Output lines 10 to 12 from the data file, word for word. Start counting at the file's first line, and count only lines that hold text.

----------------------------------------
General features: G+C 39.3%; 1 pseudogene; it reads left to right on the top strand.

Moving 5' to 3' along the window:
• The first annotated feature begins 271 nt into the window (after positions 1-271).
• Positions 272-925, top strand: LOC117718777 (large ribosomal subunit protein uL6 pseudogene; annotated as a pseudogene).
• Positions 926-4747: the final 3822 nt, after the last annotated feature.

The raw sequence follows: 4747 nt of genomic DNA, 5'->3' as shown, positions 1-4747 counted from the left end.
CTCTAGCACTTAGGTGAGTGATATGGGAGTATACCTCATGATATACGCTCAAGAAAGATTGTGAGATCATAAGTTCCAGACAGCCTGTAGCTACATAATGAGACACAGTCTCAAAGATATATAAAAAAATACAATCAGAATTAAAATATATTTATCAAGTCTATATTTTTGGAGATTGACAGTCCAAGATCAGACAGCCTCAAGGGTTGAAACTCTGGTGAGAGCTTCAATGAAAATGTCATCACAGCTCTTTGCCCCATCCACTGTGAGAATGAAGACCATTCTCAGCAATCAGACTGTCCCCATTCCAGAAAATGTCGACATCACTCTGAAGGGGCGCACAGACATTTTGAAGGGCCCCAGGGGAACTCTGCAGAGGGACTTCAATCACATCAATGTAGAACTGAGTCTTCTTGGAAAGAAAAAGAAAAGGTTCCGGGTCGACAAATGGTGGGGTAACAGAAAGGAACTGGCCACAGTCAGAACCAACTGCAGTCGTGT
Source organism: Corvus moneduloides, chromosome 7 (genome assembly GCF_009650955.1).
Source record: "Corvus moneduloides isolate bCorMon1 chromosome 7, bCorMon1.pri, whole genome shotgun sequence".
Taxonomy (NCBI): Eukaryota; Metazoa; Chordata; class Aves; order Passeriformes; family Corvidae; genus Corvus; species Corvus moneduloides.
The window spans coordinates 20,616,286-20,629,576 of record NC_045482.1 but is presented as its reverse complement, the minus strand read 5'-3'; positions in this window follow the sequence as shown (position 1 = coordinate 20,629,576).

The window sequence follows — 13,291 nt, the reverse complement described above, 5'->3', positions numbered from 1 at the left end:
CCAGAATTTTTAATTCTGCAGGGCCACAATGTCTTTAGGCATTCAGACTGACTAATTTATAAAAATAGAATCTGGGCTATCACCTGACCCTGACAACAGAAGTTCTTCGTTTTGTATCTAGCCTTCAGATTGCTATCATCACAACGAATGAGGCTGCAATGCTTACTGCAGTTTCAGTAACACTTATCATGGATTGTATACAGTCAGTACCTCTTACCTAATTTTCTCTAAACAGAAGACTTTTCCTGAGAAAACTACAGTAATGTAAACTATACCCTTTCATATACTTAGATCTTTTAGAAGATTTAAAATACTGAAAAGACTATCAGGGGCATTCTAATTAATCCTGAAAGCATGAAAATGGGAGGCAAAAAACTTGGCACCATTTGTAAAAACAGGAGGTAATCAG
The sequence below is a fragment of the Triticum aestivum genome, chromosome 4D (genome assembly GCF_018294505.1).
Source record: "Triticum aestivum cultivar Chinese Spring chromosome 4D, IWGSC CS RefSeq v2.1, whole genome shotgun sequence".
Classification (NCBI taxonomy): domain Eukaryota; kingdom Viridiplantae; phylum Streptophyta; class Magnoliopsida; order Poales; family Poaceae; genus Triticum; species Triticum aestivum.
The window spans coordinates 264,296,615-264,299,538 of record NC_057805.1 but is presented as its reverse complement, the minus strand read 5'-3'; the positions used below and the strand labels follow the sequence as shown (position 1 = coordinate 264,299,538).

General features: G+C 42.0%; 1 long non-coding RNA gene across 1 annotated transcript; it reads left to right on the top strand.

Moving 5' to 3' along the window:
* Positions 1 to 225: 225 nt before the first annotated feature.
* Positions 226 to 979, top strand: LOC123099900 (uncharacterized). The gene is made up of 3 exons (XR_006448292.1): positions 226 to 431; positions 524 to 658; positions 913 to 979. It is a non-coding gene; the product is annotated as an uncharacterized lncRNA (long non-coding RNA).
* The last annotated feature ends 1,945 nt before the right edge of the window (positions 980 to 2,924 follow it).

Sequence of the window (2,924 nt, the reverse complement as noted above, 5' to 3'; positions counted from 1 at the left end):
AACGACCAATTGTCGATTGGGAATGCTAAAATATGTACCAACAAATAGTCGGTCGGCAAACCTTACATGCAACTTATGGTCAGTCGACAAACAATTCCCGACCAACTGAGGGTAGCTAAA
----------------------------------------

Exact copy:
Taxonomy (NCBI): Eukaryota; Metazoa; Chordata; class Aves; order Passeriformes; family Corvidae; genus Corvus; species Corvus moneduloides.
The window spans coordinates 20,616,286-20,629,576 of record NC_045482.1 but is presented as its reverse complement, the minus strand read 5'-3'; positions in this window follow the sequence as shown (position 1 = coordinate 20,629,576).

The window sequence follows — 13,291 nt, the reverse complement described above, 5'->3', positions numbered from 1 at the left end: